African press review 21 April 2014
The Egyptian Presidential Elections Commission announced yesterday it is not accepting any further candidates for the 2014 elections, scheduled for late next month.
That means there will only be two candidates: former Defense Minister Abdel Fattah al-Sisi and 2012 presidential hopeful Hamdeen Sabbahi, who submitted his candidacy papers on Saturday.
The Nairobi-based Standard newspaper gives pride of place to a television documentary which casts fresh doubts over who actually won Kenya’s 2013 presidential election.
The TV investigation includes a recording by a senior election official of the Orange Democratic Movement, who casts doubts on the integrity of the results transmitted by the Independent Electoral and Boundaries Commission. The election official claims that the National Intelligence Service and President Uhuru Kenyatta’s party, The National Alliance, hacked into the commission’s servers prior to the commission transmitting the election results.
The official further claims that an employee of the commission overseeing the results transmission was working for the National Intelligence Service and The National Alliance.
The same story is also on the front page of rival paper Daily Nation. There, the opposition Coalition for Reform and Democracy has demanded the disbandment of the Independent Electoral and Boundaries Commission over the allegations.
Yesterday, the commission described the tape as hearsay and said it was not worth responding to.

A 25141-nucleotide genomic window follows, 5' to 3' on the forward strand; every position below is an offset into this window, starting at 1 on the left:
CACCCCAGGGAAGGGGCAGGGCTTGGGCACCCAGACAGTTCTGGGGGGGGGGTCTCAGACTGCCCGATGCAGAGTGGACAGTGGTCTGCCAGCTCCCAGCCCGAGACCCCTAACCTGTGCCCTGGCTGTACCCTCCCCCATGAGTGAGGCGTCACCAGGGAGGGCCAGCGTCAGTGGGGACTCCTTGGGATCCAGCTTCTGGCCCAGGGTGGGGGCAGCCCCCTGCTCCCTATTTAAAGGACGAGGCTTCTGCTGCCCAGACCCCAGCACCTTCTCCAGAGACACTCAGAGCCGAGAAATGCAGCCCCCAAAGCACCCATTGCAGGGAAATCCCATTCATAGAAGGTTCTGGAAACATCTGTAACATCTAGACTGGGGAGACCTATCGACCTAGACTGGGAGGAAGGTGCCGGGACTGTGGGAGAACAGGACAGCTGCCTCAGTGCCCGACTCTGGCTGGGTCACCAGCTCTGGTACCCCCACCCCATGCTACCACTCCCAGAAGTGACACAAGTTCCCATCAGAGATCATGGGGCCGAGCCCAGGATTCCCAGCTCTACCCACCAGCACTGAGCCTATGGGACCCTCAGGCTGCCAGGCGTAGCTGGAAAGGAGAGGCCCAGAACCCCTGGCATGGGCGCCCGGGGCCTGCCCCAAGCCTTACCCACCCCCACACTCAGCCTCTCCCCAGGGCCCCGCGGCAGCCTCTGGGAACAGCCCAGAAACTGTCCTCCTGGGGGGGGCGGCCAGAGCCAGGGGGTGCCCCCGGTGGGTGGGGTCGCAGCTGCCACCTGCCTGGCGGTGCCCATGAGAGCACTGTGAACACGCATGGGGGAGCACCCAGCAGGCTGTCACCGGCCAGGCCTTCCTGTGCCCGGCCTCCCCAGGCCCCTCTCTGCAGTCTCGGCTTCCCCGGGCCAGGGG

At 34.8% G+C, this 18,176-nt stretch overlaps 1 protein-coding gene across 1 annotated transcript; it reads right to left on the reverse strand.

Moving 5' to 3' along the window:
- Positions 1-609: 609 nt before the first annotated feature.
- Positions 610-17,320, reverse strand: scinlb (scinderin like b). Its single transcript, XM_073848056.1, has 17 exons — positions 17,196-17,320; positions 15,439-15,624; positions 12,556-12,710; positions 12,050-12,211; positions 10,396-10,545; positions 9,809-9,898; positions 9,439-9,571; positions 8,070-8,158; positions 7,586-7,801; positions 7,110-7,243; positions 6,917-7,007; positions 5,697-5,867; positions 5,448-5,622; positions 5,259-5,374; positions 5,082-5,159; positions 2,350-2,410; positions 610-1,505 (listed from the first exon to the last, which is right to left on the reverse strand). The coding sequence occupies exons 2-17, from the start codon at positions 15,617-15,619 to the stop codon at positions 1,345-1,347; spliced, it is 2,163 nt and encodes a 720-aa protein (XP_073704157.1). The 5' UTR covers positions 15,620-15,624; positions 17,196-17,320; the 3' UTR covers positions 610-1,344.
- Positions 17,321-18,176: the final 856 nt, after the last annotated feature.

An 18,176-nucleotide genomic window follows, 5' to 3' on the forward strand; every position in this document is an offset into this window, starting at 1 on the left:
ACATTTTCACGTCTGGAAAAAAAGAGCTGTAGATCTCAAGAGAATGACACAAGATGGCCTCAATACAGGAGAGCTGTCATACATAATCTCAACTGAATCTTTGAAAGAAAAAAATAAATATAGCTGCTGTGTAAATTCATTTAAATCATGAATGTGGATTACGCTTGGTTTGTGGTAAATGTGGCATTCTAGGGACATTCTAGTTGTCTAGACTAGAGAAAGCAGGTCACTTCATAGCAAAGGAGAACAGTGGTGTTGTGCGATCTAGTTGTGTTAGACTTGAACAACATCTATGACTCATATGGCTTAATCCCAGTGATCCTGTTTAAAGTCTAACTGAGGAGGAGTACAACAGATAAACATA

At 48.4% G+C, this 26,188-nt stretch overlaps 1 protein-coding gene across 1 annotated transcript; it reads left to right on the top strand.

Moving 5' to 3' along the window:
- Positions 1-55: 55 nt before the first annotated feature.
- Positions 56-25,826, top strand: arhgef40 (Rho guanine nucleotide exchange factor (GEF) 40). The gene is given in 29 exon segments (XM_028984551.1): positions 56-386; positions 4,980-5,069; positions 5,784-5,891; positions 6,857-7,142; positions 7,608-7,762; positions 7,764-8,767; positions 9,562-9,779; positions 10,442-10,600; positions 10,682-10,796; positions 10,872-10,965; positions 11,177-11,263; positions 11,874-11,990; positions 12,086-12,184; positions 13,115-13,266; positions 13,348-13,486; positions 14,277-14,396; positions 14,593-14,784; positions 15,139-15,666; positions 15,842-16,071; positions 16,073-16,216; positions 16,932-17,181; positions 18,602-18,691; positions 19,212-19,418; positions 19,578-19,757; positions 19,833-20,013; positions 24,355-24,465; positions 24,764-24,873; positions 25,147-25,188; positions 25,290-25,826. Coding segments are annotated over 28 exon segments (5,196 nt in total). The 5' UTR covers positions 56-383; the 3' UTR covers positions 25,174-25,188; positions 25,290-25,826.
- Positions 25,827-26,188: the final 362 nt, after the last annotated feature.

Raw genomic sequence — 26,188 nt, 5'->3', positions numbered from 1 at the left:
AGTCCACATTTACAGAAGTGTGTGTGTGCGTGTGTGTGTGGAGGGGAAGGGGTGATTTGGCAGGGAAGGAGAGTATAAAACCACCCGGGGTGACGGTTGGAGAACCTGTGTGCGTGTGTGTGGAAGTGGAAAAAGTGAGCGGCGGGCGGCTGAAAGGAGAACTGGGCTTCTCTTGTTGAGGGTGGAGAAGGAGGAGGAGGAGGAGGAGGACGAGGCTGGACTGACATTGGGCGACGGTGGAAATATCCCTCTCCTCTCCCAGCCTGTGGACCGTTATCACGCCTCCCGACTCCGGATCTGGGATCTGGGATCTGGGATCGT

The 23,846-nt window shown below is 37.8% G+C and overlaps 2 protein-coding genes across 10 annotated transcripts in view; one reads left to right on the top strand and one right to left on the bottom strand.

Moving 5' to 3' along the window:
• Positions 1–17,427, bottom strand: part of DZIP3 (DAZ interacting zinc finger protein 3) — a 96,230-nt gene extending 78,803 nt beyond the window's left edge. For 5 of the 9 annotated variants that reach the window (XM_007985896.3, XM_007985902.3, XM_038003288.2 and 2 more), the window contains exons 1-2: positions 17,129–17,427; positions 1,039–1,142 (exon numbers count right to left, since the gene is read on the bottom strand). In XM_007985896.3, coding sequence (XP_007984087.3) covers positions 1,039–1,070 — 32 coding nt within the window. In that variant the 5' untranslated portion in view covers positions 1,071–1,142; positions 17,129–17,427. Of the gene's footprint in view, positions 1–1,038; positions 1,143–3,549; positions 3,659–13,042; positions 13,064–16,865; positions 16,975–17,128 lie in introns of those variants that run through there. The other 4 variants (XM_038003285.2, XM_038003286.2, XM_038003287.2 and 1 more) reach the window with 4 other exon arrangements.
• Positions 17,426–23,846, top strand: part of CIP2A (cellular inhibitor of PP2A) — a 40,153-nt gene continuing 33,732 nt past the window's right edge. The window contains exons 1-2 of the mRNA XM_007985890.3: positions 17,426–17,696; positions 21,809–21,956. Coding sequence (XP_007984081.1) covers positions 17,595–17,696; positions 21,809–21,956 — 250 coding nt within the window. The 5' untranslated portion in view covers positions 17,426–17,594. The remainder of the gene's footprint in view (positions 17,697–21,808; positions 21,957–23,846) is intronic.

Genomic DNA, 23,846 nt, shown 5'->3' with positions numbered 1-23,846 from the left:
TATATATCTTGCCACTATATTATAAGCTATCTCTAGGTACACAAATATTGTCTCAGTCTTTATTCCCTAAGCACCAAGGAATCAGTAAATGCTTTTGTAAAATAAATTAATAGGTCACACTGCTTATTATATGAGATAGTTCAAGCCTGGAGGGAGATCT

The main story in the Nigerian Guardian says there is fear of isolation, judging from western nations’ response to the recent wave of terror attacks in the country.
Following significant negative media attention on an international scale, no fewer than 20 countries have advised their citizens to stay away from Nigeria. Even at the United Nations, where Nigeria is currently presiding over the Security Council, there is a sense of frustration, as four recent official statements have criticised the state of insecurity in Nigeria.
The front page of this morning's Punch won't do anything to allay those international fears. Punch reports that there are strong indications that members of the Somalia militant sect, al-Shebab, aided Boko Haram militants in carrying out the attack on Nyanya Motor Park seven days ago.
The paper’s investigations also revealed that al-Shebab, which has strong links with Al-Qaeda, had moved from providing technical assistance to Boko Haram to fighting alongside insurgents in some parts of the North-East.
Security agencies received intelligence reports that al-Shebab, which carried out the West Gate shopping centre attack in Kenya, was planning an attack in Abuja.
South African financial paper BusinessDay reports that Impala Platinum and Anglo American Platinum have increased their pay offer to striking workers in a bid to end a strike now in its record-breaking 13th week.
The world’s two biggest platinum miners are offering pay increases of between 7.5% and 10%, depending on job grades, which will lead to workers earning a minimum of 861 euros cash by July 2017.
The Association of Mineworkers and Construction Union’s demand has been for a basic wage of 861 euros within three years.
The union launched a strike fund last week, calling for assistance for workers, who have lost an estimated 400 million euros in pay since the strike started on 23 January.
The companies and the strikers are due to meet again tomorrow.
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